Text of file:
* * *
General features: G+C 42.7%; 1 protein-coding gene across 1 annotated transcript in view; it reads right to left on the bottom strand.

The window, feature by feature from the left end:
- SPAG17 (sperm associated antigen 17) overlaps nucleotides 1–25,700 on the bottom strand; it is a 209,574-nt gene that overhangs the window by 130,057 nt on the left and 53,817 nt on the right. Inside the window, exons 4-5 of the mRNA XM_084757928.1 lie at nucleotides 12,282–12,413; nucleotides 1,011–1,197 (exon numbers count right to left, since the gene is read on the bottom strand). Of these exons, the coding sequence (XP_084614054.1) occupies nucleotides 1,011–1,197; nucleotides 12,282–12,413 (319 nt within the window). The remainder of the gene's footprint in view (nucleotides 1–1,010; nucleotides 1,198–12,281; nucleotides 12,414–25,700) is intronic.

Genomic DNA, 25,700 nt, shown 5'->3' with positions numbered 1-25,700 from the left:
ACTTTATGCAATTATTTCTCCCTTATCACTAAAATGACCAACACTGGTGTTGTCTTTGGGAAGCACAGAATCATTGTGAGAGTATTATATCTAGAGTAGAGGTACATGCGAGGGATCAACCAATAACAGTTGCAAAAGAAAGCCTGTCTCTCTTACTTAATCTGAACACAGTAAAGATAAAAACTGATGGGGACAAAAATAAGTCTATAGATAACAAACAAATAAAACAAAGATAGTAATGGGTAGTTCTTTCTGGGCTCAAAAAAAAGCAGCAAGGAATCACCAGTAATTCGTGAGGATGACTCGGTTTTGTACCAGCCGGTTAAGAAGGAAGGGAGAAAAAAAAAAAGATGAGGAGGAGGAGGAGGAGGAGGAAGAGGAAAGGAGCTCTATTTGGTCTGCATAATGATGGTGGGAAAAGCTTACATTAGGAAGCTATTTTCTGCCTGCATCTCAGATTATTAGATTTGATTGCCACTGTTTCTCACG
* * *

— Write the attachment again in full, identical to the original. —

General features: G+C 42.7%; 1 protein-coding gene across 1 annotated transcript in view; it reads right to left on the bottom strand.

The window, feature by feature from the left end:
- SPAG17 (sperm associated antigen 17) overlaps nucleotides 1–25,700 on the bottom strand; it is a 209,574-nt gene that overhangs the window by 130,057 nt on the left and 53,817 nt on the right. Inside the window, exons 4-5 of the mRNA XM_084757928.1 lie at nucleotides 12,282–12,413; nucleotides 1,011–1,197 (exon numbers count right to left, since the gene is read on the bottom strand). Of these exons, the coding sequence (XP_084614054.1) occupies nucleotides 1,011–1,197; nucleotides 12,282–12,413 (319 nt within the window). The remainder of the gene's footprint in view (nucleotides 1–1,010; nucleotides 1,198–12,281; nucleotides 12,414–25,700) is intronic.

Genomic DNA, 25,700 nt, shown 5'->3' with positions numbered 1-25,700 from the left:
ACTTTATGCAATTATTTCTCCCTTATCACTAAAATGACCAACACTGGTGTTGTCTTTGGGAAGCACAGAATCATTGTGAGAGTATTATATCTAGAGTAGAGGTACATGCGAGGGATCAACCAATAACAGTTGCAAAAGAAAGCCTGTCTCTCTTACTTAATCTGAACACAGTAAAGATAAAAACTGATGGGGACAAAAATAAGTCTATAGATAACAAACAAATAAAACAAAGATAGTAATGGGTAGTTCTTTCTGGGCTCAAAAAAAAGCAGCAAGGAATCACCAGTAATTCGTGAGGATGACTCGGTTTTGTACCAGCCGGTTAAGAAGGAAGGGAGAAAAAAAAAAAGATGAGGAGGAGGAGGAGGAGGAGGAAGAGGAAAGGAGCTCTATTTGGTCTGCATAATGATGGTGGGAAAAGCTTACATTAGGAAGCTATTTTCTGCCTGCATCTCAGATTATTAGATTTGATTGCCACTGTTTCTCACG